U.S. equities tumbled on concern tensions with China are escalating just days before high-level talks between officials from the world’s biggest economies.
Chipmakers led the S&P 500 index to a 1.6% loss and Chinese companies that trade in New York sank to the lowest since mid-August as the Trump administration put visa bans on Chinese officials linked to the mass detention of Muslims in Xinjiang province. That came after China said it strongly opposed a U.S. move to blacklist some of its technology firms and Bloomberg reported the White House is moving ahead with discussions about restricting capital flows to China.
The flare-up overshadowed comments by Federal Reserve Chairman Jerome Powell that the central bank will seek to calm money markets while leaving his options open on interest rates weeks ahead of policy makers’ next meeting. Ten-year Treasury yields fell below 1.55% and the dollar rose.
The escalation in tension between the U.S. and China comes just days before senior representatives will resume their effort to resolve a protectionist dispute that has roiled markets for more than a year. People’s Bank of China Governor Yi Gang will join Chinese Vice Premier Liu He at the talks in Washington and a report from China’s Global Times said that the full delegation is “one of the largest and broadest teams.”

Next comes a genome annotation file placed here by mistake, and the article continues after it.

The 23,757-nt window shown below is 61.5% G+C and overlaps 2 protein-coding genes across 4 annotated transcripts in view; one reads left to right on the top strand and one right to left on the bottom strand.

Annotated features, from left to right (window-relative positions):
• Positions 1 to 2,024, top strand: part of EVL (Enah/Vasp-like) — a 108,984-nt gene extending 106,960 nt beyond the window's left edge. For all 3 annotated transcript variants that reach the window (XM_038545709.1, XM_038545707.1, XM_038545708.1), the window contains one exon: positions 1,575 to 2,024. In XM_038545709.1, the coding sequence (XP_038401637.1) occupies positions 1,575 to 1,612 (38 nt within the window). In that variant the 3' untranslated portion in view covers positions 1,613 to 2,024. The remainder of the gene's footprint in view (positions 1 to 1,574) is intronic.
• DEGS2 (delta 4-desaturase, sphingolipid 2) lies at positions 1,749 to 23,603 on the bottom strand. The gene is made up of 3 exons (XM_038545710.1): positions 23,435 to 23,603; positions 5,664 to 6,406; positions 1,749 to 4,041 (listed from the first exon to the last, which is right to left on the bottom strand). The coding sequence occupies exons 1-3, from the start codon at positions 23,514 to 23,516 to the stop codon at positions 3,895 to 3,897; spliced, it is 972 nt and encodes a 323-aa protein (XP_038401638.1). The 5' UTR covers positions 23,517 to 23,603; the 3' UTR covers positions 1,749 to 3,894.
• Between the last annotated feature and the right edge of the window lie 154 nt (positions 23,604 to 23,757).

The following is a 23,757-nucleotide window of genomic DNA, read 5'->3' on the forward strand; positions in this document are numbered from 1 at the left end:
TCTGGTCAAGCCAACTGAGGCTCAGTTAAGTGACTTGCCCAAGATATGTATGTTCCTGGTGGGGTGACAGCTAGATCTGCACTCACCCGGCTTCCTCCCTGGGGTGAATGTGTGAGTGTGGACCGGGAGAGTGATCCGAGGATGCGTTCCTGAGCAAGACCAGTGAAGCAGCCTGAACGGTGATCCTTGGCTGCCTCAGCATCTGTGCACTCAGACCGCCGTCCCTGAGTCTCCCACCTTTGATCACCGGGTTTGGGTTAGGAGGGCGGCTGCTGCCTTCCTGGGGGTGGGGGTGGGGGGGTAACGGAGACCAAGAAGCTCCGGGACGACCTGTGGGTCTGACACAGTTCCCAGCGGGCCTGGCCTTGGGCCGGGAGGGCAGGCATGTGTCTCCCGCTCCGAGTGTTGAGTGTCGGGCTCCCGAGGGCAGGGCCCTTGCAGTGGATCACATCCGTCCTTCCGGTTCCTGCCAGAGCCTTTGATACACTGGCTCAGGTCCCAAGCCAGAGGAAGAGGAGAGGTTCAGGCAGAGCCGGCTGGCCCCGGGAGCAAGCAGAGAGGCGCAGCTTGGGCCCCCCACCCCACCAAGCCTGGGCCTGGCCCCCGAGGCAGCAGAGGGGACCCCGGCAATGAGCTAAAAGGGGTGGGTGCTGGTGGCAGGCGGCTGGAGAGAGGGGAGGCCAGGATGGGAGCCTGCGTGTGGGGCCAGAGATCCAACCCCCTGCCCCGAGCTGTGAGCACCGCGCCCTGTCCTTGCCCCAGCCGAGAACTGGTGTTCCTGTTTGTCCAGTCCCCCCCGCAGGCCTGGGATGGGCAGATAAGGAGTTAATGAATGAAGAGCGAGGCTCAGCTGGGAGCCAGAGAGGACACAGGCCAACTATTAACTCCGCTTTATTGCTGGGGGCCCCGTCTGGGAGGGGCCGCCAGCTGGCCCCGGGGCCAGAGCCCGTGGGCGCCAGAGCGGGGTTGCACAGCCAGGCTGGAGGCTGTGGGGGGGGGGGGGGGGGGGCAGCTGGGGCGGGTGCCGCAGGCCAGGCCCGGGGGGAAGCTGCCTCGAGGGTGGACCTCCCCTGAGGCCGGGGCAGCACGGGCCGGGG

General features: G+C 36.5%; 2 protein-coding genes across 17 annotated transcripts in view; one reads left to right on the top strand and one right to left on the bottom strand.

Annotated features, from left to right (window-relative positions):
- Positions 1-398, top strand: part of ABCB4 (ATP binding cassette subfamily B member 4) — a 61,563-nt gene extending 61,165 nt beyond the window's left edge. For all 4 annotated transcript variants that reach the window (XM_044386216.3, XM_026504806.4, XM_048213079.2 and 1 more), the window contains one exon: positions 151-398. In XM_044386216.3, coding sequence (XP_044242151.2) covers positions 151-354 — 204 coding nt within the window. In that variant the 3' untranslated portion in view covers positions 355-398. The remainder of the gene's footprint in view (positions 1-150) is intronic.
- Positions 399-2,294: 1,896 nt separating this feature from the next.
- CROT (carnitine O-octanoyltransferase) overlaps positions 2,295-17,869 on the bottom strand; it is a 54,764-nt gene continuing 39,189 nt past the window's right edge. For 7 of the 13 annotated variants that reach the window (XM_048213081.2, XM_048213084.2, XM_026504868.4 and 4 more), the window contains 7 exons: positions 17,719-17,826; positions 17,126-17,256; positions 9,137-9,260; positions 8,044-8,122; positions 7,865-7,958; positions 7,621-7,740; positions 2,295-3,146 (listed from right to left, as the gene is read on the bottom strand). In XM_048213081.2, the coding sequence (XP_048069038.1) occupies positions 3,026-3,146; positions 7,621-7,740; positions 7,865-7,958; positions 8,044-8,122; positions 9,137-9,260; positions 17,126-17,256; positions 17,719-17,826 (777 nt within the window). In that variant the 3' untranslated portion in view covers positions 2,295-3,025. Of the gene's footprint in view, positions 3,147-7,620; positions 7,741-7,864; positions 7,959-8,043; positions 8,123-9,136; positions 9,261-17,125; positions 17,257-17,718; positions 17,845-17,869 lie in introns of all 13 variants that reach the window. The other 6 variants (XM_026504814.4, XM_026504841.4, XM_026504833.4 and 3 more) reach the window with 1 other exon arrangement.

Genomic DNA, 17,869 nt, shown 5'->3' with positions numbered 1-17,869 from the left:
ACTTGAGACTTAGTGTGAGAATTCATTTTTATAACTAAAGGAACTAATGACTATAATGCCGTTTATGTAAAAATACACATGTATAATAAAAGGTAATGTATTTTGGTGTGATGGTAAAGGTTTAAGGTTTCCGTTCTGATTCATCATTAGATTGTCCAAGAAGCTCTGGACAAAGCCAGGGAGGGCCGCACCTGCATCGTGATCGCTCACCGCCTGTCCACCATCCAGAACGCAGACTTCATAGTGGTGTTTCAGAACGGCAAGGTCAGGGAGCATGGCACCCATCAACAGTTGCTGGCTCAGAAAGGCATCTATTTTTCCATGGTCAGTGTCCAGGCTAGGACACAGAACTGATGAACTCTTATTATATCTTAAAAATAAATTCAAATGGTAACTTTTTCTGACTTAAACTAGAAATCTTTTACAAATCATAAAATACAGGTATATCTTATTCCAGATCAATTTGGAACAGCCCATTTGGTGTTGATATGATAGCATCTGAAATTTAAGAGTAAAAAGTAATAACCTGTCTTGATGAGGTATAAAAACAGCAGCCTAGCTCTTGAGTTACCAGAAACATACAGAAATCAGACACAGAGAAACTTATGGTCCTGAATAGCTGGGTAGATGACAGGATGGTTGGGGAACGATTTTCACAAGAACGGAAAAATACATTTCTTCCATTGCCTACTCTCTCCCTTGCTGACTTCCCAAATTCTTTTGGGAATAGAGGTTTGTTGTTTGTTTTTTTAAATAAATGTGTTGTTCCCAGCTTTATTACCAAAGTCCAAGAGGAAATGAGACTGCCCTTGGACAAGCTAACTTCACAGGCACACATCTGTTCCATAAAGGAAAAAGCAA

“China is still the overhang that’s going to be the most important,” JJ Kinahan, the chief market strategist at TD Ameritrade, said in an interview at Bloomberg’s New York headquarters. “Even though we have the talks this week, it seems hard to believe they’re going to come out on Friday afternoon and be like, ‘Alright, we’ve done it! It’s over!’“
The Stoxx Europe 600 index declined after two days of gains. The pound weakened after Boris Johnson told German Chancellor Angela Merkel a Brexit deal is essentially impossible if the EU demands Northern Ireland stay in the bloc’s customs union.
Asian equity benchmarks had jumped from Tokyo and Seoul to Shanghai and Hong Kong, where trading showed little concern about ongoing unrest. The tech-heavy South Korean index led the regional advance after Samsung Electronics Co. earnings beat analyst estimates.
Elsewhere, the dollar rose, shrugging off data that showed a measure of underlying U.S. producer prices posted the biggest monthly drop in more than four years. Turkey’s lira stabilized after tumbling Monday in wake of U.S. President Donald Trump’s threat to “destroy” the country’s economy if it acts in excess in a military operation targeting Kurdish forces in Syria. West Texas crude fell toward $52 a barrel.